At the Dallas Air Show, six people were killed when two planes collided in mid-air

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Last Updated on November 14, 2022 by Bitfinsider

Authorities said that two aircraft from World War II collided in midair during an air show in Dallas on Saturday, transforming the Veterans Day weekend event into a scene of misery.

The National Transportation Safety Board reported on Sunday that six individuals died in the collision.

Boeing B-17 Flying Fortress and Bell P-63 Kingcobra crashed at approximately 1:20 p.m. local time, according to the Federal Aviation Administration. The accident occurred at the Wings Over Dallas air show, which was held at Dallas Executive Airport, approximately 10 miles south of downtown Dallas.

Online videos purported to show a swift and maneuverable aircraft colliding with a larger aircraft as startled onlookers watched.

Michael Graham, a member of the N.T.S.B., stated that all five members of the B-17’s crew and the lone pilot of the Kingcobra were killed.

The authorities did not reveal the identities of the victims, however the city of Keller, Texas, around 30 miles northwest of Dallas, verified on social media that a former member of the city council, Terry Barker, died in the collision.

Mr. Graham stated that a preliminary report on the crash would be available in four to six weeks, but a complete investigation might take up to 18 months. He stated that the aircraft lacked flight data recorders and cockpit voice recorders, also known as “black boxes,” and that these devices were not required to be installed.

Hank Coates, the president of the Commemorative Air Force, the organization organizing the air show, stated at a news conference on Saturday that the group’s pilots were often former airline or military pilots who were well-trained and licensed volunteers. He stated that airborne collisions at air shows were “very unusual.”

According to its website, the Commemorative Air Force restores and maintains combat aircraft from World War II.

Paul Martin, a member of the Army Air Forces Historical Association, described the Flying Fortress as a “tractor-trailer truck”-like bomber that could carry a crew of 10 or 11 people, but the Kingcobra was a single-pilot fighter jet.

He stated that having both airplanes in flying condition was an uncommon occurrence. Before Saturday’s crash, he was only aware of around nine B-17s in flying condition and one P-63 Kingcobra.

It breaks my heart to hear this, both on a personal and historical level, he remarked.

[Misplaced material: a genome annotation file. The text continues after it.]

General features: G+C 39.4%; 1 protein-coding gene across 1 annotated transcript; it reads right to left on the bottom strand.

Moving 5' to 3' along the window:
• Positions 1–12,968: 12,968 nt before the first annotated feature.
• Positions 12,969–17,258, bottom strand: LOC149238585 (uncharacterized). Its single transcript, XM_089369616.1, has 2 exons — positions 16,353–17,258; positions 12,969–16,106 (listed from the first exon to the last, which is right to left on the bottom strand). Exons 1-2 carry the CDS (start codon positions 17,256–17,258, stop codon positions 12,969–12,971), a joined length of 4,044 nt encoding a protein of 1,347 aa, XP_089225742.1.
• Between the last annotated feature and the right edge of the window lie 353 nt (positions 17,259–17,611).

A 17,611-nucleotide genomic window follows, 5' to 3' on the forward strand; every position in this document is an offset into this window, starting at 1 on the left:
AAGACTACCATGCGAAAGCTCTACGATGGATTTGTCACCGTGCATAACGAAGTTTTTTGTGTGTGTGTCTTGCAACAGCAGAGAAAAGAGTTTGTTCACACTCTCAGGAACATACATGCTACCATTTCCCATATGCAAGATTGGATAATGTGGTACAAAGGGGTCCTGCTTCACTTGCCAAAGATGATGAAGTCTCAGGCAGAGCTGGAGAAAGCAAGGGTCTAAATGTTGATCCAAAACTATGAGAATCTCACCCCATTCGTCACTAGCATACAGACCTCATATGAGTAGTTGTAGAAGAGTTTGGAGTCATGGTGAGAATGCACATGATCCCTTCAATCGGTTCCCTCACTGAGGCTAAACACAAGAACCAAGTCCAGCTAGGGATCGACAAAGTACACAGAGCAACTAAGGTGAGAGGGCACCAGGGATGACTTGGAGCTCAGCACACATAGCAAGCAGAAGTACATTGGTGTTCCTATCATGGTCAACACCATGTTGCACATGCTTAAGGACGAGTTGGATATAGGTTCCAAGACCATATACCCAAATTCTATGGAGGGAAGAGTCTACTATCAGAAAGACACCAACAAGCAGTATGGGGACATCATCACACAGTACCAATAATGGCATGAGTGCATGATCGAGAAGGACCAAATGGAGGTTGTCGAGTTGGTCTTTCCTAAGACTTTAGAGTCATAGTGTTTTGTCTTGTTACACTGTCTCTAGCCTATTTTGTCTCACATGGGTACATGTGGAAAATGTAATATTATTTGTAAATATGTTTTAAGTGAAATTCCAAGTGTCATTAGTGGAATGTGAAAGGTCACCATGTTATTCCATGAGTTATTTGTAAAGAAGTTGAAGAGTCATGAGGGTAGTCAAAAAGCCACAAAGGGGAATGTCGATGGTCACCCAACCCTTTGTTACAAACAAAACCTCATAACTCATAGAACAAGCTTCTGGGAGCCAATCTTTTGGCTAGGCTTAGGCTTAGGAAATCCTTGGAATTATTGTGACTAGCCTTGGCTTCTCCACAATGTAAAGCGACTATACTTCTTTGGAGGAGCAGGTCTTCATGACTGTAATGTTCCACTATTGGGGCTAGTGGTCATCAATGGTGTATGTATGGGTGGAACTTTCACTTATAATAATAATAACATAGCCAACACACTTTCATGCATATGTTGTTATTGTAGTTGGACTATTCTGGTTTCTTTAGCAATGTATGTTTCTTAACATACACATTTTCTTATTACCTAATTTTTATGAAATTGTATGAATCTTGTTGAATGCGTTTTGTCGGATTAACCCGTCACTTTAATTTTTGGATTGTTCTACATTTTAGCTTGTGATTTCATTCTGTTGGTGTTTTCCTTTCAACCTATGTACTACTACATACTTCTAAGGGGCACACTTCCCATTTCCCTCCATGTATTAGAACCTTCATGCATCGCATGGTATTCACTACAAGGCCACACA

Saturday on social media, the mayor of Dallas, Eric Johnson, stated that there were no reports of injuries to spectators or people on the ground.

He stated that the videos were heartbreaking. Please offer a prayer for the individuals that took to the air today to entertain and educate our families.

Leah Block, vice president of marketing for the Commemorative Air Force, stated that over 4,000 individuals attended the event, which aims to educate the public about World War II history and recognize the accomplishments of soldiers. She stated that the group owned the two planes involved in the incident as well as more than 180 more aircraft at 60 locations across the country. About 15 aircraft participated in the event on Saturday.

Christopher Kratovil, a Dallas-based attorney, accompanied his history-loving 12-year-old daughter Kelsey to the air show on Saturday. Mr. Kratovil stated that his father took him to air displays as a child.

“It’s truly awe-inspiring to witness these planes that you’ve only heard about in history books flying and functioning,” he remarked.

He estimated that there were approximately eight aircraft in the air at the same time, a mixture of bombers like the Flying Fortress and fighters like the Kingcobra. Patriotic music played in the background as a narrator described the significance of the aircraft at the ceremony.

Mr. Kratovil observed that the Flying Fortress looked to be performing a flyby near the crowd, a regular maneuver intended to provide spectators with an excellent view.

He then witnessed the explosion.

His initial reaction was that it was pyrotechnics, but he quickly understood that midair pyrotechnics were impossible. He then witnessed a wing detach from the B-17, followed by the plane’s fuselage falling to the earth, followed by fireballs and a deafening crash.

“It struck me suddenly: This is genuine. “You are seeing the crash of a B-17,” he continued. It was a horrifying sight to behold and a horrifying experience to witness with one of my children.

Another B-17 aircraft was involved in a fatal collision in 2019. The National Transportation Safety Board reports that seven persons were killed when a Flying Fortress that had just taken off from Bradley International Airport near Hartford, Connecticut, crashed into a de-icing facility shortly after takeoff. The investigation determined that pilot error and improper maintenance contributed to the incident.

Mr. Martin, a member of the historical group, struggled to make sense of the disaster as he repeatedly viewed internet videos of the incident on Saturday night.

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